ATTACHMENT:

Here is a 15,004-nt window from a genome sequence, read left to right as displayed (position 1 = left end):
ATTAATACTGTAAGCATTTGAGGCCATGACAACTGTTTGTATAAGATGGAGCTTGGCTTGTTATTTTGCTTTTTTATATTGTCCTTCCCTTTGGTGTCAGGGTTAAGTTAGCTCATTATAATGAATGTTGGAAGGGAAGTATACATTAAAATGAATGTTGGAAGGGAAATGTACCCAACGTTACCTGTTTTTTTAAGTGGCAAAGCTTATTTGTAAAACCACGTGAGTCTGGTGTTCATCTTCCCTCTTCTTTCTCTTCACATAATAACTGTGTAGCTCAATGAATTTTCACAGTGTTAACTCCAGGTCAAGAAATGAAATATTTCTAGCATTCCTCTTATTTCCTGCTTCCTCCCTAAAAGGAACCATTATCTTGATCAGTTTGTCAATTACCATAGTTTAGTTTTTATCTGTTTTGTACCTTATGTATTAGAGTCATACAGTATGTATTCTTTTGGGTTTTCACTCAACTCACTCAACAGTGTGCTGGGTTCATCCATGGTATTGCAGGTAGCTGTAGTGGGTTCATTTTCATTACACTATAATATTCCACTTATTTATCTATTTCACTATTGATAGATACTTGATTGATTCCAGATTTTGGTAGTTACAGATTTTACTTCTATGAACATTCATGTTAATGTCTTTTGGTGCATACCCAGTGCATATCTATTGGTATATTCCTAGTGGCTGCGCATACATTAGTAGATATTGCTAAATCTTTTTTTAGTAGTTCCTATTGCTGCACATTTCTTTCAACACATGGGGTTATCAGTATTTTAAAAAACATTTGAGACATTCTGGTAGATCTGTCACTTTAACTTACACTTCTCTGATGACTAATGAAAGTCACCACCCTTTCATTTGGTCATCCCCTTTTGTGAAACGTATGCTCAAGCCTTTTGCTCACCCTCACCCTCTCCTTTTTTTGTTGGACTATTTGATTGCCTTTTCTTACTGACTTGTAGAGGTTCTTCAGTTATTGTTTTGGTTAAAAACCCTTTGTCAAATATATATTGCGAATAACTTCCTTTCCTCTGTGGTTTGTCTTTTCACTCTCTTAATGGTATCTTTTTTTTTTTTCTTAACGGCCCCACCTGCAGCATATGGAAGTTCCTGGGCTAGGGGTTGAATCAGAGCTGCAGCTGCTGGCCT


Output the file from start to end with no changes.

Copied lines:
Here is a 15,004-nt window from a genome sequence, read left to right as displayed (position 1 = left end):
ATTAATACTGTAAGCATTTGAGGCCATGACAACTGTTTGTATAAGATGGAGCTTGGCTTGTTATTTTGCTTTTTTATATTGTCCTTCCCTTTGGTGTCAGGGTTAAGTTAGCTCATTATAATGAATGTTGGAAGGGAAGTATACATTAAAATGAATGTTGGAAGGGAAATGTACCCAACGTTACCTGTTTTTTTAAGTGGCAAAGCTTATTTGTAAAACCACGTGAGTCTGGTGTTCATCTTCCCTCTTCTTTCTCTTCACATAATAACTGTGTAGCTCAATGAATTTTCACAGTGTTAACTCCAGGTCAAGAAATGAAATATTTCTAGCATTCCTCTTATTTCCTGCTTCCTCCCTAAAAGGAACCATTATCTTGATCAGTTTGTCAATTACCATAGTTTAGTTTTTATCTGTTTTGTACCTTATGTATTAGAGTCATACAGTATGTATTCTTTTGGGTTTTCACTCAACTCACTCAACAGTGTGCTGGGTTCATCCATGGTATTGCAGGTAGCTGTAGTGGGTTCATTTTCATTACACTATAATATTCCACTTATTTATCTATTTCACTATTGATAGATACTTGATTGATTCCAGATTTTGGTAGTTACAGATTTTACTTCTATGAACATTCATGTTAATGTCTTTTGGTGCATACCCAGTGCATATCTATTGGTATATTCCTAGTGGCTGCGCATACATTAGTAGATATTGCTAAATCTTTTTTTAGTAGTTCCTATTGCTGCACATTTCTTTCAACACATGGGGTTATCAGTATTTTAAAAAACATTTGAGACATTCTGGTAGATCTGTCACTTTAACTTACACTTCTCTGATGACTAATGAAAGTCACCACCCTTTCATTTGGTCATCCCCTTTTGTGAAACGTATGCTCAAGCCTTTTGCTCACCCTCACCCTCTCCTTTTTTTGTTGGACTATTTGATTGCCTTTTCTTACTGACTTGTAGAGGTTCTTCAGTTATTGTTTTGGTTAAAAACCCTTTGTCAAATATATATTGCGAATAACTTCCTTTCCTCTGTGGTTTGTCTTTTCACTCTCTTAATGGTATCTTTTTTTTTTTTCTTAACGGCCCCACCTGCAGCATATGGAAGTTCCTGGGCTAGGGGTTGAATCAGAGCTGCAGCTGCTGGCCT